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Risks of feeding dump milk to calves

Replacement heifer calves represent the future of your dairy herd. This guide provides information and guidance for you to make decisions on how best to feed these valuable animals.

Feeding dump milk (mastitic, high cell count or antibiotic contaminated milk) is an attractive option for many farmers as it can be seen as a 'free' calf feed. Unfortunately this option carries certain risks:

  1. Calves fed 'dump' milk have been shown to have higher mortality rates than those fed on either milk replacer or 'whole' milk
  2. (not mastitic or containing antibiotics)
  3. Feeding antibiotic contaminated milk to calves can promote the development of antimicrobial resistant strains of bacteria
  4. Feeding dump milk can transfer infectious diseases like Johne's Disease, which causes weight loss, reduced production and premature culling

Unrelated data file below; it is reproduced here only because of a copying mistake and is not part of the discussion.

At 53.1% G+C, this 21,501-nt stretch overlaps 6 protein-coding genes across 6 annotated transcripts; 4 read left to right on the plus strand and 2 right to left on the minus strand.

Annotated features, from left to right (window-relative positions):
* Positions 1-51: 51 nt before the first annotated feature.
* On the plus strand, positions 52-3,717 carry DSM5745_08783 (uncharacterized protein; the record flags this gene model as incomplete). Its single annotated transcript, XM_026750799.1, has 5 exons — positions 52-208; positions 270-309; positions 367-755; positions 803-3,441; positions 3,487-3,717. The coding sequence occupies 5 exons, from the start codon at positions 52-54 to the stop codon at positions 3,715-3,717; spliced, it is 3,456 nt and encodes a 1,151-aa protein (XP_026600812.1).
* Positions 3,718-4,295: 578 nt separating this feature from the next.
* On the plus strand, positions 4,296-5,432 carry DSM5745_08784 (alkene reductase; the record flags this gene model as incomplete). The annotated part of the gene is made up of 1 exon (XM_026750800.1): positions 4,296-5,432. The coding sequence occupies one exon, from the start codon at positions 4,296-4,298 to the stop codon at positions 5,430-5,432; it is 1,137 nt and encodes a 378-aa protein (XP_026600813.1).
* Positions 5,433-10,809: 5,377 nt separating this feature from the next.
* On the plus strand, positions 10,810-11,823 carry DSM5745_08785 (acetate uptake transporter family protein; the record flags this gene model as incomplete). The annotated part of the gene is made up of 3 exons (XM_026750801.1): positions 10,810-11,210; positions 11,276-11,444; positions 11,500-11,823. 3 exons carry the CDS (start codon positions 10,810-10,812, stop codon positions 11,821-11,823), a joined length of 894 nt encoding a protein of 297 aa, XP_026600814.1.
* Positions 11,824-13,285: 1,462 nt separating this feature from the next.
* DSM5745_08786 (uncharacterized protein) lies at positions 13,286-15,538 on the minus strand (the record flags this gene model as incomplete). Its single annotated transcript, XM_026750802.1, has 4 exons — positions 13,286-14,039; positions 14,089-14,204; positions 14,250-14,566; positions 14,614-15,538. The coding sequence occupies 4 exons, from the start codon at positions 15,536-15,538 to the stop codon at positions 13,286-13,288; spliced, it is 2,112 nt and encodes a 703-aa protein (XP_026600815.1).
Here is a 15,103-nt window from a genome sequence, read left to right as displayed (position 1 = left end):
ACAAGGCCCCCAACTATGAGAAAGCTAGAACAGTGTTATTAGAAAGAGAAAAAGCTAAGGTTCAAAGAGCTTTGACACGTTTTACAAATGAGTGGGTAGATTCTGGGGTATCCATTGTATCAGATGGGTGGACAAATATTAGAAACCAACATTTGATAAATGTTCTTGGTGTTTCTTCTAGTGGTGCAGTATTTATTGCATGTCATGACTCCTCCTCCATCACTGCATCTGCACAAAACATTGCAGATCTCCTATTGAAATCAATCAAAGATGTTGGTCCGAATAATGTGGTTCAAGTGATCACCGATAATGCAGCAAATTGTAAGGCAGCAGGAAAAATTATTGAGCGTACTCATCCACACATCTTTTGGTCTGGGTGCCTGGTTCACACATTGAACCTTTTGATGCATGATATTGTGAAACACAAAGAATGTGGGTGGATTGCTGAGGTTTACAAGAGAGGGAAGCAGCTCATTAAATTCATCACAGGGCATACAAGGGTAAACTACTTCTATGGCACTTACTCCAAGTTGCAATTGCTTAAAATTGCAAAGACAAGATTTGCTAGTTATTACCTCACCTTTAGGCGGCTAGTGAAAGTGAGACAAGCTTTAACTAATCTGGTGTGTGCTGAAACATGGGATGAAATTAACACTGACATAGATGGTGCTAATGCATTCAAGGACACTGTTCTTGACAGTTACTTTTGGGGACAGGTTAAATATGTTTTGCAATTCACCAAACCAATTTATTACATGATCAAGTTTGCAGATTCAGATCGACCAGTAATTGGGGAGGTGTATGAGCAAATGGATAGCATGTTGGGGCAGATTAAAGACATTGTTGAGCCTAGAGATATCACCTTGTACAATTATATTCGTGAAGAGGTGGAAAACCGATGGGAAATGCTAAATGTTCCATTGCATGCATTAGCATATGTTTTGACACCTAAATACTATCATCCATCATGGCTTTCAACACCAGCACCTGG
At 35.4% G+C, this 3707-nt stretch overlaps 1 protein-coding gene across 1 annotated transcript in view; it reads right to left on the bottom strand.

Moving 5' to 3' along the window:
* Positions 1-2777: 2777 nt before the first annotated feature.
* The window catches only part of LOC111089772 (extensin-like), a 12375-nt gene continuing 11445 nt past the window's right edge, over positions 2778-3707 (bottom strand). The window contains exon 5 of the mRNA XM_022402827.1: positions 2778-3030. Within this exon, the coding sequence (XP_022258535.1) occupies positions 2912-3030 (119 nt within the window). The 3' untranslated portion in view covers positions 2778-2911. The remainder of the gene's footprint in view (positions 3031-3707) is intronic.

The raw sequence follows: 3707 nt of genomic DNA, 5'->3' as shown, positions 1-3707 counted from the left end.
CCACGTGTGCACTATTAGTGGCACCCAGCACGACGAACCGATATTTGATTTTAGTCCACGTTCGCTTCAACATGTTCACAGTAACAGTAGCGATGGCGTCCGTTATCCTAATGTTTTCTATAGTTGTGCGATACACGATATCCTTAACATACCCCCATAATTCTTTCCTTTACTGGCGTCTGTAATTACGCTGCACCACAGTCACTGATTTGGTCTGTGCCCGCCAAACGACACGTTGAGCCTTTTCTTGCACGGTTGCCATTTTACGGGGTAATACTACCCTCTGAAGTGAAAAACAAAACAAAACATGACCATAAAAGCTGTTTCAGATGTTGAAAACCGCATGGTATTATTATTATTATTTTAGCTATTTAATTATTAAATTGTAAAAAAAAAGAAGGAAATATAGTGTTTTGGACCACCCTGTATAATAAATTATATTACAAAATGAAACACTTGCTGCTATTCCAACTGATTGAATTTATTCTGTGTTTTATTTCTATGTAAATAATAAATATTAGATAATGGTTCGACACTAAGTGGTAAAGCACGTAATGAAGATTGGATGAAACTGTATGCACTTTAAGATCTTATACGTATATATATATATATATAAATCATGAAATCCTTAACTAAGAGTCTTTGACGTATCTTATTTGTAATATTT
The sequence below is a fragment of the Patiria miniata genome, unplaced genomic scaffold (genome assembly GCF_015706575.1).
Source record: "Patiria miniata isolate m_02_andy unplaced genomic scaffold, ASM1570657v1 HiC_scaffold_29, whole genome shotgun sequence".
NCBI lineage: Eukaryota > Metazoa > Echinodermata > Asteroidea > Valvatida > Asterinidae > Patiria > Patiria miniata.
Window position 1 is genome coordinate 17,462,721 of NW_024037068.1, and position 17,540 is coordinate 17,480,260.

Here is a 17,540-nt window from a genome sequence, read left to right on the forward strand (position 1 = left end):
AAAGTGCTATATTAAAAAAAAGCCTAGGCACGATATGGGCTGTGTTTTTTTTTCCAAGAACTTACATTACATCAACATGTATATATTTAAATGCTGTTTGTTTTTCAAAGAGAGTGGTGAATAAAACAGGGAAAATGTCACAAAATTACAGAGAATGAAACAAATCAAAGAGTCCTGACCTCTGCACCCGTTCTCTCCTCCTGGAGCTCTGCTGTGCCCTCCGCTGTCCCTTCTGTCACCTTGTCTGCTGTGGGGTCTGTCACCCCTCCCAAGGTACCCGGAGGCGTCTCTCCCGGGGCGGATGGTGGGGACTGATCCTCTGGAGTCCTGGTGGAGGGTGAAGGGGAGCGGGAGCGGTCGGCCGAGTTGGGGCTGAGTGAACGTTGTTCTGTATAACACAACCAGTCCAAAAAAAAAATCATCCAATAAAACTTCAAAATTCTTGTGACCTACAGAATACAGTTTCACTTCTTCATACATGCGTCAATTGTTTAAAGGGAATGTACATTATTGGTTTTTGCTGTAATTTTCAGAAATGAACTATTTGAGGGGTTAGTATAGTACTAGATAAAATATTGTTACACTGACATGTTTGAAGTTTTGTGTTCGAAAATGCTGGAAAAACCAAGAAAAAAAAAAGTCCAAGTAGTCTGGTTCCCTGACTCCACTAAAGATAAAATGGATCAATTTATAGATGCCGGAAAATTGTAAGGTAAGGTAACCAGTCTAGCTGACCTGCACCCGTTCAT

5. Mastitis-causing bacteria present in dump milk can be transmitted from heifers mouths to udders by cross-suckling or grooming, resulting in blind quarters or mastitis at first calving

Options which can minimise risk if you decide to feed dump milk to calves:

  • Before using as a calf feed, pasteurise waste milk to reduce microbial load
  • Do not feed waste milk to newborn calves 1–2 days old, due to permeability of gut lining
  • House heifer calves individually (for example, hutches) when feeding waste milk
  • Know the health status of the cows from which waste milk is obtained. Unless milk is pasteurised, do not feed milk from cows shedding BVD or Johne's or from cows infected with E. coli
  • Don't allow waste milk to sit for an extended time without refrigeration
  • Discard waste milk that is bloody, watery or unusual in appearance
If these precautions are not practical you should consider finding an alternative source of milk feed

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